Thursday, November 28, 2013

Mentally Strong People... Professional Athletes Included.

I wanted to talk about this article in my "Wednesday" post but I think it's deserving of it's own, stand alone post because it is so DANG important - no matter what you do.

My mom actually sent me & my siblings the link to the article. So often I skim this stuff over quickly, not giving it a second thought but this one in particular resonated with me. It hit home as an elite athlete about to start the race season - about to get measured... waiting to slide into my one-piece spandex suit, pull a number over my head & pour my heart out on the trail getting a time, and hence a ranking. This ranking will show how I stack up against the rest of the female elite cross country ski racers in the World. It will also show how I "rank" on my own team, the US Women's Cross Country Ski Team.  This is extremely relevant because we are a result driven sport.  Results are how you make teams, get sponsors & earn funding. In all reality, results determine (some) of your future.

Seeing that this is an Olympic year there is theoretically more on the line than most years.... think goals of making the team, being granted one of the four coveted race starts per race, being chosen for relay teams that stand the chance of making history......

I know that many of my goals this year are result-oriented, quantitative, and high reaching. That is what makes the 13 points in this article so important. General themes that I deciphered from my read of it are resilience, the ability to look towards opportunity rather than resent past actions - the ability to think independently and constructively - and to not beat yourself up.  I expanded on the 4 points (of 13 total) that I thought were particularly relevant to my life as a ski racer but I urge you to read the full article and apply the advice to your life as a teacher, a husband, a manager, a friend.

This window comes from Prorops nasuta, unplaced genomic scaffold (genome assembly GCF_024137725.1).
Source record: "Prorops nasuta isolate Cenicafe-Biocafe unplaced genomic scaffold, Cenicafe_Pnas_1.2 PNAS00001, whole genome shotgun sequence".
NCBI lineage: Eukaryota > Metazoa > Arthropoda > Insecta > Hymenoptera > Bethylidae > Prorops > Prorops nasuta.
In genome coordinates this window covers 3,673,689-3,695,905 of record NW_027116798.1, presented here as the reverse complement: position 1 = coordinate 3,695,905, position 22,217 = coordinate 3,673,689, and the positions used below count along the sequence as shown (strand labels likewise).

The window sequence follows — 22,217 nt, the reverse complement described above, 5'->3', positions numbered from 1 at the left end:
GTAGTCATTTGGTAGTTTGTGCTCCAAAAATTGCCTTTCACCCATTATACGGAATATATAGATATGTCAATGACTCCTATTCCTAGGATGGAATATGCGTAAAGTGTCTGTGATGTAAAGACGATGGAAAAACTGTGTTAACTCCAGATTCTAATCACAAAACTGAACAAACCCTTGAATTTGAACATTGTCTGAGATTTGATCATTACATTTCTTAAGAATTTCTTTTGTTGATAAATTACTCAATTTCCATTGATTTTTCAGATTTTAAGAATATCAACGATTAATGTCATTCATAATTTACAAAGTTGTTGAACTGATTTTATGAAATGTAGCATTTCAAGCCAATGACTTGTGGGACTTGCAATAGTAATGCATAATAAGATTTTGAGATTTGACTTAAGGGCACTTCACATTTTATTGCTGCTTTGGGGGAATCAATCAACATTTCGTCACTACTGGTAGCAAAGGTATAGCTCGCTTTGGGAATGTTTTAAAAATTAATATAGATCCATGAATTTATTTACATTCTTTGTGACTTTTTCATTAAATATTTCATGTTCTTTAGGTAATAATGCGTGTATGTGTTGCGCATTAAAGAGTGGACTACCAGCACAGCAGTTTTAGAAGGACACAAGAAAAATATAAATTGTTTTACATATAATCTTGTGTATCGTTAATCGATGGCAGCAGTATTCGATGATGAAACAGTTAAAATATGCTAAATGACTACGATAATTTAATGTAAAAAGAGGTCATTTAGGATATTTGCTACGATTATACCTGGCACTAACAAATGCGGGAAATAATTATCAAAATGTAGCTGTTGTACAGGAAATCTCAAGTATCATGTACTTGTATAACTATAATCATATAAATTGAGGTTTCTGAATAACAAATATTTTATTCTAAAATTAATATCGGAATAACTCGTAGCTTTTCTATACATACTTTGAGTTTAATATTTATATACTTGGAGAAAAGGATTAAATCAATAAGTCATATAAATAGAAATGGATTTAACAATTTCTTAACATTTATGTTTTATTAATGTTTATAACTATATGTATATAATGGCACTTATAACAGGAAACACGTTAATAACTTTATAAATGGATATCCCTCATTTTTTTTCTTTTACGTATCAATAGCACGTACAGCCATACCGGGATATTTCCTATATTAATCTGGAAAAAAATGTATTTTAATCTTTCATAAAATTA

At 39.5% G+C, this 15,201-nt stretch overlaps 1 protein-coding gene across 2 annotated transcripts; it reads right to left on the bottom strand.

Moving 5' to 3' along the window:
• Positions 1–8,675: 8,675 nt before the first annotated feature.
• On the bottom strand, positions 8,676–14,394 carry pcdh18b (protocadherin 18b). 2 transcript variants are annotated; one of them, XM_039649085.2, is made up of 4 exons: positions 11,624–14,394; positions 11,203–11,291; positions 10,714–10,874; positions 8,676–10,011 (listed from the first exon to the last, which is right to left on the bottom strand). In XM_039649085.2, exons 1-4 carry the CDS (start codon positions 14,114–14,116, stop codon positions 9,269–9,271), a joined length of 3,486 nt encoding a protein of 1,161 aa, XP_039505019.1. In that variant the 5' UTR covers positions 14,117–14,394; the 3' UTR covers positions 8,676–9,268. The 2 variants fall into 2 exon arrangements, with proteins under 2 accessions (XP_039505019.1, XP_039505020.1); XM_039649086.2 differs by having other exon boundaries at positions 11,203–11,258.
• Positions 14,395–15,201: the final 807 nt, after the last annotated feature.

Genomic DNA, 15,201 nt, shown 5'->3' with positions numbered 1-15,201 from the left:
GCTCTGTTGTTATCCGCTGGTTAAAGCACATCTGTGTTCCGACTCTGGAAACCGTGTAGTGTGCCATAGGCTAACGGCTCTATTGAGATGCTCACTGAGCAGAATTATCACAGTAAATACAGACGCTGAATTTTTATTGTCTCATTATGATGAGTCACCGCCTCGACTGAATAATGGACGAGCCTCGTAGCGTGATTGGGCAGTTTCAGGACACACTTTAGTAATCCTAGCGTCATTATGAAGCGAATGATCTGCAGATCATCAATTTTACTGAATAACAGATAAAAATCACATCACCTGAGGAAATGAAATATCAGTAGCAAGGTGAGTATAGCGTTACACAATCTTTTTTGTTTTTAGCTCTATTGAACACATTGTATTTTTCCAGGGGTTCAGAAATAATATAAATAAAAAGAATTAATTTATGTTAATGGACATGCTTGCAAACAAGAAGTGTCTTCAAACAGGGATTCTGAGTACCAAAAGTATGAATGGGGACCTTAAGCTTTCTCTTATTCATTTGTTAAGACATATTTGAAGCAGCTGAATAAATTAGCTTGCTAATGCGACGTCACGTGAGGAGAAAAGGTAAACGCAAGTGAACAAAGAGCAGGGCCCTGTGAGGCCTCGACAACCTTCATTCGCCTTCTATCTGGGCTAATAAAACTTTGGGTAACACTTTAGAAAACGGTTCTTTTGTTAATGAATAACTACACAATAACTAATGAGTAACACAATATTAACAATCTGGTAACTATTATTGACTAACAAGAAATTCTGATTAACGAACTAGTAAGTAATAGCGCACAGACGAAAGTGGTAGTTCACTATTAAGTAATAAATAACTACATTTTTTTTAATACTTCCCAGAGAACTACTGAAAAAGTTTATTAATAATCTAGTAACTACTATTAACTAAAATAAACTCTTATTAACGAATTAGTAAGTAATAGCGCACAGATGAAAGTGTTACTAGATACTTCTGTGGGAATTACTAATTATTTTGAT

USST Women's Team hands coming together for a moment last season 

Just a reminder, these are thing successful people DON'T do... 

1.    Waste Time Feeling Sorry for Themselves. You don’t see mentally strong people feeling sorry for their circumstances or dwelling on the way they’ve been mistreated. They have learned to take responsibility for their actions and outcomes, and they have an inherent understanding of the fact that frequently life is not fair. They are able to emerge from trying circumstances with self-awareness and gratitude for the lessons learned. When a situation turns out badly, they respond with phrases such as “Oh, well.” Or perhaps simply, “Next!”

There is nothing helpful or constructive about being upset about a bad race. On our team we have a rule that you get 5-10 minutes to be disappointed and then you must blow it off and move on. Negative energy does nothing to improve performance in the future and honestly, it sucks to be around. Energy is contagious and it stinks being around people who are upset and negative.  Part of being on a team is the ability to enjoy other people's successes in addition to your own. Maybe you didn't have the day you wanted but chances are a teammate had a killer race. Go give & get some of that energy - it's much more productive that mopping in our room. 

9. Resent Other People’s Success. It takes strength of character to feel genuine joy and excitement for other people’s success. Mentally strong people have this ability. They don’t become jealous or resentful when others succeed (although they may take close notes on what the individual did well). They are willing to work hard for their own chances at success, without relying on shortcuts.